colSize and rowSize arguments are passed to the constructors.
The public data members of a contained object can also be accessed from outside of the
containing class. For example, if row object inside Matrix class is declared as public and
has a public variable named size then it can be accessed using the dot operator (".") as:
int main ( void )
{
Matrix matrix ( 4, 5 ) ;
Matrix.row.size = 8 ;
}
Advantages of Objects as Class Members
It is a way of reusing the code when we contain objects of our already written classes into
a new class. For example, Date class can be used as data member of Student, Employee
or PersonInfo class. In this approach, we don't have to test our previously written classes
again and again. We write a class, test it once and add it into our components library to
use it later.
It gives clarity and better management to the source code of our programs when we break
up problems into smaller components. The smaller components can be managed
independently from their contained objects forming their own classes. For example, in the
previous example program, Matrix was subdivided into Row and Column classes.
When we declare an object as a constant data member inside a class then that constant
object is initialized using the initializer list. Therefore, a class, whose object is contained
as const object, must have a parameterized constructor.
Structures as Class Members
We have already studied that structures and classes are very similar in C++ except the
default scope of members. The default scope for members of structures is public whereas
the default visibility for class members is private.
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Likewise, objects of different classes can act as data members, structures and unions can
also act as data members of a class. In fact, all the discussion above for Class Objects as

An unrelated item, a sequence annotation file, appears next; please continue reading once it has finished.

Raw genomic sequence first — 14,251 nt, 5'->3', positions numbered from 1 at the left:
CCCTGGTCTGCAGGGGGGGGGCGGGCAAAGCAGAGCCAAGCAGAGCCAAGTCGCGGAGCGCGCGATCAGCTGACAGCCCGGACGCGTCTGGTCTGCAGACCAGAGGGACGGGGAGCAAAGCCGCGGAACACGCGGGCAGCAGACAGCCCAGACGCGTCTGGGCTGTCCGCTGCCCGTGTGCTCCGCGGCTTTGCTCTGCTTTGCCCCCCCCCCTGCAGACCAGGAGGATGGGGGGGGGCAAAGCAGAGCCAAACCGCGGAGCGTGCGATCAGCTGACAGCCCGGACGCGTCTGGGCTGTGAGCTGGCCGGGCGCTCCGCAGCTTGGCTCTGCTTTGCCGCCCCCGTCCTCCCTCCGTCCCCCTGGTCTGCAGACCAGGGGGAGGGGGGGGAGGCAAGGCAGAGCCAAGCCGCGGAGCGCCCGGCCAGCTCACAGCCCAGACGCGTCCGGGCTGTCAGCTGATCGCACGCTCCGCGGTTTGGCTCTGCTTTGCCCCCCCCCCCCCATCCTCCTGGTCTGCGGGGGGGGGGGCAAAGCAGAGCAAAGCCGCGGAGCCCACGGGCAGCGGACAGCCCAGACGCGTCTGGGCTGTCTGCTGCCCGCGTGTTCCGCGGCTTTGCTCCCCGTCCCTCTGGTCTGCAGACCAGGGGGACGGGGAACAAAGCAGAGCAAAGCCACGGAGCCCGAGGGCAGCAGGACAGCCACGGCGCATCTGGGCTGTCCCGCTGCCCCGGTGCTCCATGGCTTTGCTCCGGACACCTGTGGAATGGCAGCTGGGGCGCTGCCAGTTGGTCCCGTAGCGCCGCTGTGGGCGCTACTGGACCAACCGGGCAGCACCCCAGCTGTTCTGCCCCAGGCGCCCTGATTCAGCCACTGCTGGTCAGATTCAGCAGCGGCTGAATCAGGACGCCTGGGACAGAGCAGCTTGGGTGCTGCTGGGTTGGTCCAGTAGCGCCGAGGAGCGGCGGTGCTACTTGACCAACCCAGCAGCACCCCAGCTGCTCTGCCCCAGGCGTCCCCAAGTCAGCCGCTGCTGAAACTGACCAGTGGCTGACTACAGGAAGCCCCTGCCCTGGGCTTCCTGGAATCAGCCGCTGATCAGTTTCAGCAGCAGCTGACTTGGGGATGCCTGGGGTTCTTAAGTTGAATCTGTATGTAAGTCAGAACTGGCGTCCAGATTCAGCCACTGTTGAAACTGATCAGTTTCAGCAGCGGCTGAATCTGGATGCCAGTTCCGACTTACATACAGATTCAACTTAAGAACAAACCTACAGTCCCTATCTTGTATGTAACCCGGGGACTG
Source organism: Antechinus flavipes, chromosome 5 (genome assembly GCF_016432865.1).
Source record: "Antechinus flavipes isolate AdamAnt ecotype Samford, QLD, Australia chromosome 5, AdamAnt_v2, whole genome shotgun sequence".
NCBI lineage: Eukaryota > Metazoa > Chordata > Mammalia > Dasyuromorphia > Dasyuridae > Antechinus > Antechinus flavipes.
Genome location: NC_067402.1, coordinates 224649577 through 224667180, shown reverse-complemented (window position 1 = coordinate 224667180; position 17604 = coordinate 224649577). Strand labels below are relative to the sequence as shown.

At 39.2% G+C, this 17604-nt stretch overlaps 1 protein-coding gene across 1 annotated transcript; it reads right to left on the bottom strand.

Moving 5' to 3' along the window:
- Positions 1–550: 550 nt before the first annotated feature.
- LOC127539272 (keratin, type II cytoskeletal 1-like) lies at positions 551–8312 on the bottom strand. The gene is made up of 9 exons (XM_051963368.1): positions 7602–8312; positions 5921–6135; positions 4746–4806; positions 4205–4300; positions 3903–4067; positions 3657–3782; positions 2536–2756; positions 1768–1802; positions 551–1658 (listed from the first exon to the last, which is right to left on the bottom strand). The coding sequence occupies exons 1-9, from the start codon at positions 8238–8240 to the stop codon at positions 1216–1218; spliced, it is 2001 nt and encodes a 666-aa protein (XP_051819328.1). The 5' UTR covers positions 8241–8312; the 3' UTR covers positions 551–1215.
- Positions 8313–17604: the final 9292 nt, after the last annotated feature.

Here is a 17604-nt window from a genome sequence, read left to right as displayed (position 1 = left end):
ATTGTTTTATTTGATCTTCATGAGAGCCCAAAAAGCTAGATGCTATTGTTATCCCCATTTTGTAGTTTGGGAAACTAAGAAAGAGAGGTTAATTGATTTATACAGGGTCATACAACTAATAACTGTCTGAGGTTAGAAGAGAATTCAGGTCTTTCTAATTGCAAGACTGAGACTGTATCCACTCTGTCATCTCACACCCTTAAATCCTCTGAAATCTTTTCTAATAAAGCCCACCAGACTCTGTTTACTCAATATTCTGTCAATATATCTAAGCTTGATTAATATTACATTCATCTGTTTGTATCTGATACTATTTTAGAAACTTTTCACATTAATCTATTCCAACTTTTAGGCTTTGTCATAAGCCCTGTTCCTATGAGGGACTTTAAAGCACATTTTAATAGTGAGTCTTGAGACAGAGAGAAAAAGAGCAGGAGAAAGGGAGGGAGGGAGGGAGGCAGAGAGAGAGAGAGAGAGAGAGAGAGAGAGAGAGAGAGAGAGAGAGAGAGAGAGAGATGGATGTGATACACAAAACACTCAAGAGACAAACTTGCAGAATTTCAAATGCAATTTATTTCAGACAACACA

Class Members applies to this topic of Structure Objects as Class Members.
#include <iostream.h>
#include <stdlib.h>
struct VehicleParts
{
int wheels;
int seats;
VehicleParts()
{
cout << "\n VehicleParts - default constructor";
}
VehicleParts(int wheels, int seats)
{
this->wheels = wheels;
this->seats  = seats;
cout << "\n VehicleParts - parameterized constructor";
}
~VehicleParts()
{
cout << "\n VehicleParts - destructor" << endl;
}
};
class Vehicle
{
private :
VehicleParts vehicleParts ;
public :
Vehicle( )
{
cout << "\n Vehicle - default constructor" << endl;
}
Vehicle( int a, int b ) : vehicleParts( a, b )
{
cout << "\n Vehicle - parameterized constructor";
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}
~Vehicle( )
{
cout << "\n Vehicle - destructor";
}
void setPartsNum ( int a, int b )
{
vehicleParts.wheels = a ;
vehicleParts.seats = b ;
}
void displayNumVehicleParts ( )
{
/* The data members of the structure are public,
therefore, directly accessible from outside. */
cout << "\n Number of wheels for this vehicle are "
<< vehicleParts.wheels;
cout << "\n Number of seats for this vehicle are "
<< vehicleParts.seats << endl;
}
};
void f()
{
Vehicle car( 4, 2 ) ;
car.displayNumVehicleParts( ) ;
}
void main ( )
{
f();
system ( "PAUSE" ) ;
}
The output of the program is:
VehicleParts - parameterized constructor
Vehicle - parameterized constructor
Number of wheels for this vehicle are 4
Number of seats for this vehicle are 2
Vehicle - destructor
VehicleParts - destructor
Press any key to continue . . .
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CS201 ­ Introduction to Programming
Classes inside Classes
In C language, structures can be defined inside structures, Similarly in C++, we can have
structures or classes defined inside classes. Classes defined within other classes are called
nested classes.
A nested class is written exactly in the same way as a normal class. We write its data
members, member functions, constructors and destructors but no memory is allocated for
a nested class unless an instance of it is created. C++ allows multiple levels of nesting.
Importantly, we should be clear about the visibility of the nested class. If a class is nested
inside the public section of a class, it is visible outside the outer (enclosed) class. If it is
nested in the private section, it is only visible to the members of the outer class. The outer
class has no special privileges with respect to the inner class. So, the inner class still has
full control over the accessibility of its members by the outer class. Interestingly, the
friend operator can be used to declare enclosed class as a friend of inner class to provide
access to inner class's private members. This operator is used in the same way as we use
it for other classes that are not nested. We can also make the inner class to access the
private members of enclosed class by declaring the inner class as a friend of outer class.